Examiner Editorial: Barney Frank jams the revolving door shut 

Peter Roberson, a former staffer for the House Financial Services Committee, may have thought he was moving up in the world when he became a lobbyist for Intercontinental Exchange. But that’s not the way his old boss saw it.

In a rare break with the Hill’s back-scratching culture, Chairman Barney Frank, D-Mass., criticized his former staffer for taking the new job. And Frank did so in the bluntest possible terms, telling Roberson not to show his face around his former boss’s committee.

Were everyone on Capitol Hill to follow Frank’s example, it would dramatically change the paradigm of public service as a mere stepping stone to a cushy K Street job. It would jam up Washington’s revolving door, by which public officials do favors for rent-seeking companies and industries, which later reward them with highly lucrative lobbying gigs.

Every year, hundreds of staffers pass through this door, often with their bosses’ approval and encouragement, and sometimes to join former bosses who’ve previously done so. They use their access on behalf of their new employers, while raising industry money for their old patrons.

It’s a system that works for everyone involved — everyone except the taxpayers and consumers who pay for it all. Thus, it was no surprise last summer when the Washington Post reported more than 350 former staffers and members of Congress had been hired to lobby on Obamacare. When the bill passed through the Senate Finance Committee chaired by Sen. Max Baucus, D-Mont., the biggest special interests in the health care field were represented at the bargaining table by two former Baucus chiefs of staff.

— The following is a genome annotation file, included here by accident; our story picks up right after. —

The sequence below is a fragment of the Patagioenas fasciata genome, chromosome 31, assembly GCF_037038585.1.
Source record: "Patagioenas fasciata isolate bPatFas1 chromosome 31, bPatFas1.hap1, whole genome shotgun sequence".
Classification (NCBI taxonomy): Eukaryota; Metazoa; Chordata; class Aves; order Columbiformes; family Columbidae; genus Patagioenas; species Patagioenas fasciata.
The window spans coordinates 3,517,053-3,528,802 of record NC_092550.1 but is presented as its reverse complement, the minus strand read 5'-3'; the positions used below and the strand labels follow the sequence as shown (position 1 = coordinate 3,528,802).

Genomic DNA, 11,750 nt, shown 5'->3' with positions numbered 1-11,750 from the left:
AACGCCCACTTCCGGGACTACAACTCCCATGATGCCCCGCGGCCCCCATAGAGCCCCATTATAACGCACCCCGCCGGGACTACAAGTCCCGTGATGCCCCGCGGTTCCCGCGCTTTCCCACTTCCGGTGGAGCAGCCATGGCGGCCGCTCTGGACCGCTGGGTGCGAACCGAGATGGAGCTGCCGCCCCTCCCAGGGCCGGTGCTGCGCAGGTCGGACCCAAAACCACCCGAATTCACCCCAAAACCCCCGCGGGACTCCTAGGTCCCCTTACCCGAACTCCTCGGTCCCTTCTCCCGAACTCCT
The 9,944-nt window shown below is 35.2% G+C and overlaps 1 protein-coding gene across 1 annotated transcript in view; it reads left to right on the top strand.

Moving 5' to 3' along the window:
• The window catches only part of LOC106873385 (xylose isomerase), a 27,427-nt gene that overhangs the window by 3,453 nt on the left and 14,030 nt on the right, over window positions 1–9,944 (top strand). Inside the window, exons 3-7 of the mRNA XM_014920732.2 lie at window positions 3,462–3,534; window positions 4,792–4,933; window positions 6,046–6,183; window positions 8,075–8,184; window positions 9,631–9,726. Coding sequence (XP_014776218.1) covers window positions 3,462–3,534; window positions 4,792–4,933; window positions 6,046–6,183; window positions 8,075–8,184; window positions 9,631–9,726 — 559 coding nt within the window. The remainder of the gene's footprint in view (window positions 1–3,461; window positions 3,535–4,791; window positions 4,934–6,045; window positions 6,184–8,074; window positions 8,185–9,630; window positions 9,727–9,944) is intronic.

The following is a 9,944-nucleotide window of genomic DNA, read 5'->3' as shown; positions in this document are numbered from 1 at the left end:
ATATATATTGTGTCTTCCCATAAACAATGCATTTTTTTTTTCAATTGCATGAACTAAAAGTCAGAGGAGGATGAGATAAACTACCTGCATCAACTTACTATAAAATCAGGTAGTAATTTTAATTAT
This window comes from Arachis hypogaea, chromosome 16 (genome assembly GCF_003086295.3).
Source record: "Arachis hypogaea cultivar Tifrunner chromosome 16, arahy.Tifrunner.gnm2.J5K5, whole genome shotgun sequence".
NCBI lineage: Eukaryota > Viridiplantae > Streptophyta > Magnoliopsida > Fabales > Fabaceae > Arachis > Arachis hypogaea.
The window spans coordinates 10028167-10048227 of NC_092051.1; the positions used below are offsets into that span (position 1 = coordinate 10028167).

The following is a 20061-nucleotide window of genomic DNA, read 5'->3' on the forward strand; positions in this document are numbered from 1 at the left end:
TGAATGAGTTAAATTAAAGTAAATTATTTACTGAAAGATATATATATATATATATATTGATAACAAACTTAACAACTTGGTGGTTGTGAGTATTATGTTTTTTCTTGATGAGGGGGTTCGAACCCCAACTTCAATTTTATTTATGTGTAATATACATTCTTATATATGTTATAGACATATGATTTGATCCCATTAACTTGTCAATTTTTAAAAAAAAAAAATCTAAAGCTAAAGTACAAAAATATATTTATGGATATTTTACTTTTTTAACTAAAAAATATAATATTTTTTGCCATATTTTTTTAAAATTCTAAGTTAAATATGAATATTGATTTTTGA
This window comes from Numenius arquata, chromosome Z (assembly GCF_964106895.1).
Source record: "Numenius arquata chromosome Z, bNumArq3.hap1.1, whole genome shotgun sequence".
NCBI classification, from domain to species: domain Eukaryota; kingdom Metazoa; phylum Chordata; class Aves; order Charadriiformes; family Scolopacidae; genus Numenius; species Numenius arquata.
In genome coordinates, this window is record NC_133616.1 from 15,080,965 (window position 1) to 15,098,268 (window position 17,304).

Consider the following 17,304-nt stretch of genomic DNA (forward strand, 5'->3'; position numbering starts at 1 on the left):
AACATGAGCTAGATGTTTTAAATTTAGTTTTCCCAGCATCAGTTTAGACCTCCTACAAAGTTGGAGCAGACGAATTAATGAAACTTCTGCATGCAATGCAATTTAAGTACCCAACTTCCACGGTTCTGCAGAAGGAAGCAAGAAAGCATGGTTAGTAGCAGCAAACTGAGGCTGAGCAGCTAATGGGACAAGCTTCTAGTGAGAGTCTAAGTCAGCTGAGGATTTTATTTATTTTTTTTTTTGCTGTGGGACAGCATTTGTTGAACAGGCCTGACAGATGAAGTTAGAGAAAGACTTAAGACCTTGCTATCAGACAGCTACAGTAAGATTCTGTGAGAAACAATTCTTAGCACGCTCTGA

Current toothless congressional ethics rules prescribe a one-year moratorium for lobbying of  former staff colleagues. But Frank instructed his subalterns “to have no contact whatsoever with Mr. Roberson on any matters involving financial regulation for as long as I am in charge of that committee staff.” He also stripped Roberson of committee duties the moment he learned he was negotiating for a lobbying job. This is unheard of in Washington, a town lubricated with greased palms. It was a bold and courageous move.

In coming days, this newspaper will ask every other committee chairman and ranking minority member to take the Frank Pledge and promise to keep staffers-turned-lobbyists away from their committees. It takes a leader with guts and integrity to safeguard good government. We salute Frank for his stand, and we hope that other lawmakers will follow his lead.

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Doug Graham

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